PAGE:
How to Raise a Health Care Self-Advocate

Do you want your child with special needs to be a health care self-advocate? Here are seven ways to increase a child's self-advocacy skills.

Once upon a time, my husband and I were our son’s sole health care advocates. For the first 4 years of his life, we faced numerous life and death decisions concerning surgeries, medical tests, and treatment. After those dramatic early years his health stabilized, and our decisions about his health care were more run-of-the-mill.

When he was 15, medical tests showed another major surgery was needed. When our son, who had grown into a strong-willed, intelligent adolescent heard the news, he made clear to us and the surgeons that he expected to be part of the decision-making process. At first my husband and I were taken back by his demand. And then we did the math.

In 3 short years, our son would turn 18, at which time he would be in charge of his own health. Therefore, we made everything regarding his upcoming surgery–the pre-op tests, doctor consultations, even life and death decisions–into a self-advocacy training exercise. Here’s what we learned about raising a health care self-advocate during that experience and as our son entered adulthood.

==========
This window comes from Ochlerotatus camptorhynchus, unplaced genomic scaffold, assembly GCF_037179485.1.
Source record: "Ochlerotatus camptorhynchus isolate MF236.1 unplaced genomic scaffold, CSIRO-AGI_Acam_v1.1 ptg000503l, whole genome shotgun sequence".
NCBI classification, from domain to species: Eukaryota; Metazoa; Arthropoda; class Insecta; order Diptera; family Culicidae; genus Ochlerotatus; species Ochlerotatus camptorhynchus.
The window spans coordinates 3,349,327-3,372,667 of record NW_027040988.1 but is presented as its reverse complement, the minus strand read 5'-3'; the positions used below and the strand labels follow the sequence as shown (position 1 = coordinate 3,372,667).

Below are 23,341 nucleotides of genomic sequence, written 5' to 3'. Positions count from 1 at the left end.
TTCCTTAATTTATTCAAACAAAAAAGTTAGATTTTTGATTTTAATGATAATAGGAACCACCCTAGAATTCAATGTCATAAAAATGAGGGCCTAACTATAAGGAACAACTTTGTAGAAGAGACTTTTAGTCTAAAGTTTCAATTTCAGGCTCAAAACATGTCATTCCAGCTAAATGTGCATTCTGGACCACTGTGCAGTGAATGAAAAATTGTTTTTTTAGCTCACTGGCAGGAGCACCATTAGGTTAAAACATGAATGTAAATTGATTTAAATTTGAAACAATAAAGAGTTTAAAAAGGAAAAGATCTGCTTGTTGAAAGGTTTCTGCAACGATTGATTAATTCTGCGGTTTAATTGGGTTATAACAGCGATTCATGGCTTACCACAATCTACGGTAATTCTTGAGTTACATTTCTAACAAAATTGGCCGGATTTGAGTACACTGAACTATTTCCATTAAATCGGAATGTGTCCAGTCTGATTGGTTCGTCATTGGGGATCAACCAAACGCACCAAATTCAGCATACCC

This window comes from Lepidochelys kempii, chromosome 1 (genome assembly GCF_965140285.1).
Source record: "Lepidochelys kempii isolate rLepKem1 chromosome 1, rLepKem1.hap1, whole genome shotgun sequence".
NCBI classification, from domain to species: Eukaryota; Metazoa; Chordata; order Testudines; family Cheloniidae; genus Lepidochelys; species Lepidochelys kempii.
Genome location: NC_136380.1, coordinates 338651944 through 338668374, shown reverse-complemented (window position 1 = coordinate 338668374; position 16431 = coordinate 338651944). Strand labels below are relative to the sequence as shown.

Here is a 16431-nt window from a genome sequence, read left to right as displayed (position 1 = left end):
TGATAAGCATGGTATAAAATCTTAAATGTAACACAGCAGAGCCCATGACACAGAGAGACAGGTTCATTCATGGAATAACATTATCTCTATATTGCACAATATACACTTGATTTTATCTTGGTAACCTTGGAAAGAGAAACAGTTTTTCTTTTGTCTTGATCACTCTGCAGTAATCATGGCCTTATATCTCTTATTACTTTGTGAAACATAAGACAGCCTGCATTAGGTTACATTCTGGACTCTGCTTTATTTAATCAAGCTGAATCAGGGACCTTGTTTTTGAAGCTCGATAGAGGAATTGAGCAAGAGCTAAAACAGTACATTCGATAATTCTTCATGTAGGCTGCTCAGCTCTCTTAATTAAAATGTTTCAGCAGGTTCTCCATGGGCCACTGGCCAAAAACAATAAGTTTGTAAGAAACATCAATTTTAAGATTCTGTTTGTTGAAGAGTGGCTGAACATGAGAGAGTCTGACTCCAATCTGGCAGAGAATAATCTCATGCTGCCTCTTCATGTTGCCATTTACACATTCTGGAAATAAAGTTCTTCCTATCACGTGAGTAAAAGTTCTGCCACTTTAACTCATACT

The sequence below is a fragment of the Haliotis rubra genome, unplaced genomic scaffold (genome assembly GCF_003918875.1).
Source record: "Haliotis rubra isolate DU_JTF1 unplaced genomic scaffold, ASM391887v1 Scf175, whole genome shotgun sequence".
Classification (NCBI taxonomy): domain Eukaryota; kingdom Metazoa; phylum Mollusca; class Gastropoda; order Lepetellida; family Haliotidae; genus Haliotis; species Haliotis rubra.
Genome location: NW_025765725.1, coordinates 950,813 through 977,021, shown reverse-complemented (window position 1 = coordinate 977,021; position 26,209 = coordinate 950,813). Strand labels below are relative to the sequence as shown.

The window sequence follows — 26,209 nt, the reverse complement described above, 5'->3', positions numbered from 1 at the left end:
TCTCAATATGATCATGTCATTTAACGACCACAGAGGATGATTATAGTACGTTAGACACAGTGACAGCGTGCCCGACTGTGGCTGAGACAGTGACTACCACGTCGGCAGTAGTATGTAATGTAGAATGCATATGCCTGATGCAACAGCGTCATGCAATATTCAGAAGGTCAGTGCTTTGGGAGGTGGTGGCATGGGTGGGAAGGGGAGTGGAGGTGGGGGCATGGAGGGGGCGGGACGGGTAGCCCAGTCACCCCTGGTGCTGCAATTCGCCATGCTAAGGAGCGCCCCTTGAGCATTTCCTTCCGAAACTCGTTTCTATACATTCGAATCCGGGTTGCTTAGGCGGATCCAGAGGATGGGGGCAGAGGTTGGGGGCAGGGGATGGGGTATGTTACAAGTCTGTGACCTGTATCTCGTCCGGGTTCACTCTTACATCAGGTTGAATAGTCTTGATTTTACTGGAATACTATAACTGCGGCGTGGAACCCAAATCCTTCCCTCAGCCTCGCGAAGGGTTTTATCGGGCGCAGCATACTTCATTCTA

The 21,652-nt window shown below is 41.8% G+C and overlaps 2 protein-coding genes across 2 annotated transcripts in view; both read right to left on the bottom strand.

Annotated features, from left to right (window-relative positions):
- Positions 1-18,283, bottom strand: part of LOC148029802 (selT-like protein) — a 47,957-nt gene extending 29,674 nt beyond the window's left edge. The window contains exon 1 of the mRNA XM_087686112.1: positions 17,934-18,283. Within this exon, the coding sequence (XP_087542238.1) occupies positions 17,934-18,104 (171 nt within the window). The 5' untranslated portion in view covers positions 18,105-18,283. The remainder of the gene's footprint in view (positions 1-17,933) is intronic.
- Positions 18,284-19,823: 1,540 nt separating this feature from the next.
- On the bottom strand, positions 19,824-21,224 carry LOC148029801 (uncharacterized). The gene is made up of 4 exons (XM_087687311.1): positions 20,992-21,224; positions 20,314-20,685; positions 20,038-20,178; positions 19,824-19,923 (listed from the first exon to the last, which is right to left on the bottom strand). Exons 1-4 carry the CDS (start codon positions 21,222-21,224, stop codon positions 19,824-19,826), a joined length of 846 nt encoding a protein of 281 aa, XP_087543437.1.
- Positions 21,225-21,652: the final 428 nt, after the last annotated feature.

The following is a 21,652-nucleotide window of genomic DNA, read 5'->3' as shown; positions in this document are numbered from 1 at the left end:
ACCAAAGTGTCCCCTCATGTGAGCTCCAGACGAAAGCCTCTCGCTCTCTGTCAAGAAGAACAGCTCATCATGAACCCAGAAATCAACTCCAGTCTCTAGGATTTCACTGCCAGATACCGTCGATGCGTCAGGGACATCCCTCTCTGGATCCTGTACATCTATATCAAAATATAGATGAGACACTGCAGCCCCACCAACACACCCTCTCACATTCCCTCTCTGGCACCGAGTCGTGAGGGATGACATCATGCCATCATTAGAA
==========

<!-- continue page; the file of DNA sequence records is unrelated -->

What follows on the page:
1. Write down your child’s medical history. You may remember what treatments (for physical, mental, and emotional ailments) your child received, but your child won’t. Our son has no explicit memories of the tests, treatments, and 7 surgeries he went through before he was 5. So when he was a young adult, I wrote a narrative that included the hospitals where the surgeries took place, the doctors and surgeons who treated him, and anything else I could remember. That medical history equips him to be a health care self-advocate. Resources like The Caregiver’s Notebook can make that process easier.

To read the rest of this post, visit Key Ministry’s Special Needs Parenting blog.

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Do you want your child with special needs to be a health care self-advocate? Here are seven ways to increase a child's self-advocacy skills.





  1. June 27, 2017    

    Oh, I can’t believe I somehow skipped number 7. I do need to start turning over the reigns.

  2. June 28, 2017    

    It’s hard isn’t it Maree? But oh so necessary! Jolene

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Meet Jolene

Jolene Philo is a published author, speaker, wife, and mother of a son with special needs.



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